I personally think this is potentially a problem that we could have with our young generation going foward that they seem to lack how to communicate with each other.
In the wake of the #MeToo movement and a rash of sexual-harassment scandals, software companies are creating digital ways for people to give their consent to have sex.
Apps such as uConsent allow potential sexual partners to tell each other what level of physical intimacy they are comfortable with and record their eventual agreement so there is no misunderstanding.
The apps are aimed at young people, particularly college students, who are comfortable using technology to communicate, surrounded by an array of potential sexual partners (and often alcohol), and relatively new to the nuances of sex.
Sexual-assault allegations aren’t uncommon on campuses:
- one in five women say they have been assaulted while in college, according to the Campus Sexual Assault Study, funded by the US Department of Justice.
One in 16 men say they have. Often, those who are accused of sexual assault claim the sex was consensual, while those who say they were assaulted said they never agreed to the encounter.
- The problem has prompted at least four US states — California, New York, Connecticut and Illinois — to pass laws in the past four years that require schools to teach students about affirmative consent, stressing that the message should be “yes means yes”, rather than the old “no means no”, according to the Affirmative Consent Project, a non-profit based in Florida that works to stop sexual assault in colleges and high schools.
How to have a conversation about sexual consent
Decide what you want in advance. Be honest with yourself about what you are looking for;
- it could be the type of sex or whether you want it to be casual or part of a continuing relationship.
It’s important to know what you want before you can tell someone else.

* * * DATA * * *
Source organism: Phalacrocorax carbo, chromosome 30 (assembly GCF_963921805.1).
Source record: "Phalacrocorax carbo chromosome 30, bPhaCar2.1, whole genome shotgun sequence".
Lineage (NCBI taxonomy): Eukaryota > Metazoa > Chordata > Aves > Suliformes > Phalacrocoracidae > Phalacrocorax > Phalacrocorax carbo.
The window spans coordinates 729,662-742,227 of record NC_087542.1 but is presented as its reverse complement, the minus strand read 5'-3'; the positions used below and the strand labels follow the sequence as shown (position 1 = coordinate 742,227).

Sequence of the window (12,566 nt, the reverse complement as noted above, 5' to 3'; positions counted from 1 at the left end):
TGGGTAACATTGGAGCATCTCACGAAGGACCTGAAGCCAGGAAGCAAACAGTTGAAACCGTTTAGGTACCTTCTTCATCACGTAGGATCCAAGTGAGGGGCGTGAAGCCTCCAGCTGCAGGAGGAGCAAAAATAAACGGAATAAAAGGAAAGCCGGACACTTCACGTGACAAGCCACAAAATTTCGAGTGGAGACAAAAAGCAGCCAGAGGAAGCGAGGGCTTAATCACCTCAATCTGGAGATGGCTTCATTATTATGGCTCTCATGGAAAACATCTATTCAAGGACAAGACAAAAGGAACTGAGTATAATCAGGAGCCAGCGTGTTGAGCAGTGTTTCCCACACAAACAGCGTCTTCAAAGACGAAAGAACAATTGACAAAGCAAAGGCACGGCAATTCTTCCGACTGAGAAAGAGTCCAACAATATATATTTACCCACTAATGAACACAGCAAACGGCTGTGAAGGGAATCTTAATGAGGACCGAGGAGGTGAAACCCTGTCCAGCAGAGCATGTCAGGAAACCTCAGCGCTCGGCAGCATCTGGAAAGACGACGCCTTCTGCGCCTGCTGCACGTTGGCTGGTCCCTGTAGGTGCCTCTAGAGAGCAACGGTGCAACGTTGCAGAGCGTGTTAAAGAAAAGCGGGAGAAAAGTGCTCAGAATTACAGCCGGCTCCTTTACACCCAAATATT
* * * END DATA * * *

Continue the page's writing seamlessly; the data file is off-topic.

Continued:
Make talking a priority. You probably shouldn’t be having sex with someone you can’t talk to openly about the experience. And you’re probably not going to have good sex, if you do. “If someone can’t talk to you about what they want or feel, they won’t be particularly subtle in expressing themselves physically,” says Paul Reynolds, a reader in sociology and social philosophy at Edge Hill University in England.
Start early. If you have a date but don’t want to have sex that night, tell the person beforehand. And give a reason. “I am eager to go out with you tonight but have to get home early.” This will make sure everyone is on the same page.
Be unambiguous. If you don’t want to have sex, don’t just say “no”. “Some men interpret ‘no’ as a play on modesty,” Reynolds says. He suggests saying: “I do not want to have sex with you tonight.” If you do want to have sex, talk about what you do and do not agree to do.
Listen for yes. “Anything other than yes is a no,” says Alison Morano, founder of the Affirmative Consent Project, a non-profit based in Florida.
Send clear signals. Men don’t always read sexual signals well, says Helen Fisher, a biological anthropologist who studies the brains of people in love. “They aren’t good at reading posture, gesture or tone of voice,” she says. “You have to be much clearer than you realise.” If you don’t want to have sex, she says, be mindful of all the signals you are sending.
Remember that you can say no at any time — even after sex has begun.
Consent is ongoing.
You can say yes one moment and no the next.
You don’t need an app for that.
Saying no to sex doesn’t mean you have to hurt someone’s feelings.
If the person is someone you might be interested in down the road, say so.
If you like that person I suggests saying: “I like you, but I am not doing it tonight.”